After about 5 minutes of pushing and counting, Kaya was eager to move on:
"I'm dun", she told me.
"Wie bitte?" [What?] I asked her, telling myself that this was my window.
"I'm dun," she said again, in a similar tone.
I kept pushing, wondering if ignoring was the ticket to success. Would she just figure out what I was doing and switch languages to see if that would get her what she wanted? This dad in the group had told me that he just doesn't respond a lot of the time if his daughter speaks to him in English.
"I'm done!" she said, again...and again, and again, and again.
Ignoring wasn't working. It's like ignoring a barking dog...they don't just stop the ruckus on their own. Nor do they generally start meowing like a cat.
"Was hast du gesagt?" [What did you say?] I asked her, as I pushed her higher. I felt so mean.
"I'm done," she said, a little louder this time.
"Was sagst du mama?" [What do you say to mama?] I hinted.
"Fertig," [Done] she finally said, as a smile formed on her lips. I stopped the swing and kissed her face. Repeatedly.
"Genau! Fertig," [Exactly! Done.] I told her, with a bigger smile on mine.
Next, we headed over to the big slide.
She was eager to climb up, and told me as such: "I want to go up."
"Bitte?" I asked her, repeating my method from before.
She repeated herself, in English, and I began to wonder if she even knew how to ask me for what she wanted in German. That's been a part of my internal dialogue, actually, that she probably doesn't even know how to express what she wants and needs, so I need to just go with her statement in English or tell her how to say it in German (which has been wearing the hell out me!).
"I want to go up," she said again, this time putting her foot on the step.
"Du willst aufsteigen?" [You want to go up?] I verified, landing on my old method.
"Ja," she agreed.
"Sag, ,Ich will aufsteigen'," [Say, 'I want to go up'] I told her, again, using my old stand-by.
"Ich viw aufsteign," she said, calmly.
And up she went, higher and higher. I felt back at square one, feeding her words and telling her what to say. Yuck.
I did this a few more times at a few more places on the playground, often with no resolution. She'd say something to me, I'd ask her what she said, tell her I don't understand, and often not even feed her the words. I felt disheartened.
And then, we went back to the swings. After a bit of banter about the "blue one" (Welche? [Which one?]) and the "green one" (Bitte?), I finally lifted her into the green one and started to push. And count. And push some more. She wanted me to push from behind, and once again, the game ensued: Wie bitte? [Huh?] And then it happened. After pushing from behind for a few minutes, she began to tell me, in English, that she was done. She repeated herself probably 8 times, until she finally said, with no prompting, "Fertig!" Clearly, I was ecstatic, and kissed her even more than I had the first time.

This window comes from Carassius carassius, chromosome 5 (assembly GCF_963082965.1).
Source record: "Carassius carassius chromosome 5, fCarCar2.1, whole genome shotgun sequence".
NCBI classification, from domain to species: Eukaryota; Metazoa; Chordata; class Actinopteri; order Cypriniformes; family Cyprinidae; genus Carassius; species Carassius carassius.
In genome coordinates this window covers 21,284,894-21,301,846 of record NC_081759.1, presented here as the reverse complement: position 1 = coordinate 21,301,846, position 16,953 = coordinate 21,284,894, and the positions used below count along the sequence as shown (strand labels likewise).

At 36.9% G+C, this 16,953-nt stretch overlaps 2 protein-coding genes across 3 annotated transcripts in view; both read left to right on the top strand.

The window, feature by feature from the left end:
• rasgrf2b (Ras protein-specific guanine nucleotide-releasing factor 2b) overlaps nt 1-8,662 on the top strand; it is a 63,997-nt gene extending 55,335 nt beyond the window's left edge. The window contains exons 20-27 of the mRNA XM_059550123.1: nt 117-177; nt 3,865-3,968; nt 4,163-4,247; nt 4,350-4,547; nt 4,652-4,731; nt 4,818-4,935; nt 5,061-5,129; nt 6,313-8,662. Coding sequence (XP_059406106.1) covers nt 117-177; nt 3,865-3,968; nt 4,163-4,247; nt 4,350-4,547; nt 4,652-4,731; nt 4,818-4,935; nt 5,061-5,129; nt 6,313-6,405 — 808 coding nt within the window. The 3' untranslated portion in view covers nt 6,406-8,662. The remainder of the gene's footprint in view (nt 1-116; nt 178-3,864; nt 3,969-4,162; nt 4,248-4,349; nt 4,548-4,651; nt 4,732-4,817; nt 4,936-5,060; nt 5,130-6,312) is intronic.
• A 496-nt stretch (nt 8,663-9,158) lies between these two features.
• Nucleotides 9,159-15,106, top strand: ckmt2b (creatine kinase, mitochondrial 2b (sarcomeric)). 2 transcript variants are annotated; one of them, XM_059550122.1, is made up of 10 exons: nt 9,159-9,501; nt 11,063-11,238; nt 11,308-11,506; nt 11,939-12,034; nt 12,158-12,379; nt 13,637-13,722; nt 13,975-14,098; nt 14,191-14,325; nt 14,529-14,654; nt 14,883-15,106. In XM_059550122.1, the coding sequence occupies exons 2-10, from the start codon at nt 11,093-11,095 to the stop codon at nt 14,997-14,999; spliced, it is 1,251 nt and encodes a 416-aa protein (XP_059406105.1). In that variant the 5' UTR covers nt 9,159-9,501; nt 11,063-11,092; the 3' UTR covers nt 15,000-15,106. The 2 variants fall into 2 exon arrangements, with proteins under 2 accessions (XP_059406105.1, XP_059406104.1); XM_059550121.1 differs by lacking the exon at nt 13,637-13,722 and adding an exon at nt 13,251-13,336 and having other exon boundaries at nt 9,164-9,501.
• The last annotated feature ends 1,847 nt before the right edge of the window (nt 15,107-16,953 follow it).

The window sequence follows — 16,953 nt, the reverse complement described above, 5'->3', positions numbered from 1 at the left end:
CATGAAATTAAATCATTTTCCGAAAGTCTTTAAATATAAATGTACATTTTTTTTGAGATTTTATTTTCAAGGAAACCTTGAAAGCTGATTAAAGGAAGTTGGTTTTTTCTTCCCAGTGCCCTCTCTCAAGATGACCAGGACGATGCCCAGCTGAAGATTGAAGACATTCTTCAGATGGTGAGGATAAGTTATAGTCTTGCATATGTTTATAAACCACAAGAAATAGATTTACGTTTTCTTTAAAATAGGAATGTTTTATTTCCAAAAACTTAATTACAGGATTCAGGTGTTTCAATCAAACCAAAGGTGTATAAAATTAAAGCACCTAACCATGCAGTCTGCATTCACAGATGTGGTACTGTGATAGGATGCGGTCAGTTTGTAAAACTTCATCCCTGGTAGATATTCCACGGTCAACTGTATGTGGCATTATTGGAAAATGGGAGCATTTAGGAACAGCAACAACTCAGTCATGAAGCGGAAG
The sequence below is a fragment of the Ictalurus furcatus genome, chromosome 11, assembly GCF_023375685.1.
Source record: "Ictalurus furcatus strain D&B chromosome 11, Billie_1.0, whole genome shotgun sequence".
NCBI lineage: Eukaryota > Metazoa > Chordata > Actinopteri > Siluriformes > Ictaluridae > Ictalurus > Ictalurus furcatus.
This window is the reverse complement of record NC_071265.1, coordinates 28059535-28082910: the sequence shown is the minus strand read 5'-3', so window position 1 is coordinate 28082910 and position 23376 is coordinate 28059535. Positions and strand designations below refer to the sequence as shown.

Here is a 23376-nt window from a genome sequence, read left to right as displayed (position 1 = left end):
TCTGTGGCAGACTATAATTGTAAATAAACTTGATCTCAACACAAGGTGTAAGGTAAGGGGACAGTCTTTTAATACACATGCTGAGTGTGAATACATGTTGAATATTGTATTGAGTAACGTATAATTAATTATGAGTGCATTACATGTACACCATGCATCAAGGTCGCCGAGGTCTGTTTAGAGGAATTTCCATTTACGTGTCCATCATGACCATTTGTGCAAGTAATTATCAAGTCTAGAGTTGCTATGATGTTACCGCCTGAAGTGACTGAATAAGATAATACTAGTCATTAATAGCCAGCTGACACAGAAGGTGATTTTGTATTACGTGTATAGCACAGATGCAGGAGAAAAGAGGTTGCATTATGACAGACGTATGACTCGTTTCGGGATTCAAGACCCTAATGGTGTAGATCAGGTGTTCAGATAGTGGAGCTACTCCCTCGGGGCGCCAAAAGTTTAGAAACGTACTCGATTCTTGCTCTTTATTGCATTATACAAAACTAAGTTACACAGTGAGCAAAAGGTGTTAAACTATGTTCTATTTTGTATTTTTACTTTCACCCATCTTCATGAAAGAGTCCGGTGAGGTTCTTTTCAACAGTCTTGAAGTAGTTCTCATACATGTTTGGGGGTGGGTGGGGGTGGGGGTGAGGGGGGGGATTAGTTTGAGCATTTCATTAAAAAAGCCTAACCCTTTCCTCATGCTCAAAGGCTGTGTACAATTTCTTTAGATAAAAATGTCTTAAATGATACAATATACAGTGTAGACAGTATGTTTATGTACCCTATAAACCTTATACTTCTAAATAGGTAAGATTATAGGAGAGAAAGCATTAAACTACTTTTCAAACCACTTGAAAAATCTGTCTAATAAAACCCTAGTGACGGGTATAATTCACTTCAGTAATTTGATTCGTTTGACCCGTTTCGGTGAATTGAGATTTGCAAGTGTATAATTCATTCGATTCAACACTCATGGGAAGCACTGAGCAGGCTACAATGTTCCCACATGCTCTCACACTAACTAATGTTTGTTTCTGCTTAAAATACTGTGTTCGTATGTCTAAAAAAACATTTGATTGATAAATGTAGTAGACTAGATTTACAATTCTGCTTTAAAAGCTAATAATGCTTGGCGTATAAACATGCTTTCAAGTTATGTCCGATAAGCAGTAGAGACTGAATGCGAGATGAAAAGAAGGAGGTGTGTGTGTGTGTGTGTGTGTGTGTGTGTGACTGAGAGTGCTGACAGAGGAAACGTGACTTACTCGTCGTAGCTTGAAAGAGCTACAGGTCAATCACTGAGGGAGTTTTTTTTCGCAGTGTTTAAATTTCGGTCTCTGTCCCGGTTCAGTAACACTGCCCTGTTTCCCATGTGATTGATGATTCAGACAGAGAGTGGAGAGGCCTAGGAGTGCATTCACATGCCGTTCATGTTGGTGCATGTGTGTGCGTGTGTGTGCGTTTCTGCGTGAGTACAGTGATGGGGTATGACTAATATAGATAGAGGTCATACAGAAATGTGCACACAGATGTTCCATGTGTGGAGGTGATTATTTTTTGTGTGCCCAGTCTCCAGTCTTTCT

Then, as I was pushing her on the blue swing a bit later, the Austrian mom came over and began to talk with me. I began in German, grew frustrated with my lacking vocabulary, and quickly switched to English. Within a few seconds, she told me to speak to her in German--I love it! Just like she does with her son! So, I began to share with her my concern about Kaya's German, and a discussion quickly ensued about her advice about what to do. I was in heaven. Speak to her only in German, she told me, no matter what, no matter who is around. And insist on German from her. My questions came rolling forth: Is it not too early to feign misunderstanding? Am I not being mean? You don't think she doesn't know how to speak German? No. No. No. Her message was clear. It's not too late, silly Tamara, and it's not too early. The perfect time is now. Right now. Just like I was doing on the swings. Treat her with love, tell her that, from her, I only understand German, and as long as I give her the initial time and opportunity to answer, continue to teach her vocabulary when she clearly needs it.
Even now, I breathe a sigh of relief. An "expert" in my own backyard, and the experiment on the playground to back up her advice. Throughout the entire conversation with this mom, I was pushing Kaya on the blue swing. I was impressed with how much she was enjoying it. And then, towards the end of our conversation, when she was ready for another activity, she said it the first time, as clear as a bell: Fertig.
And that, my friends, is the sweet sound of insistence...!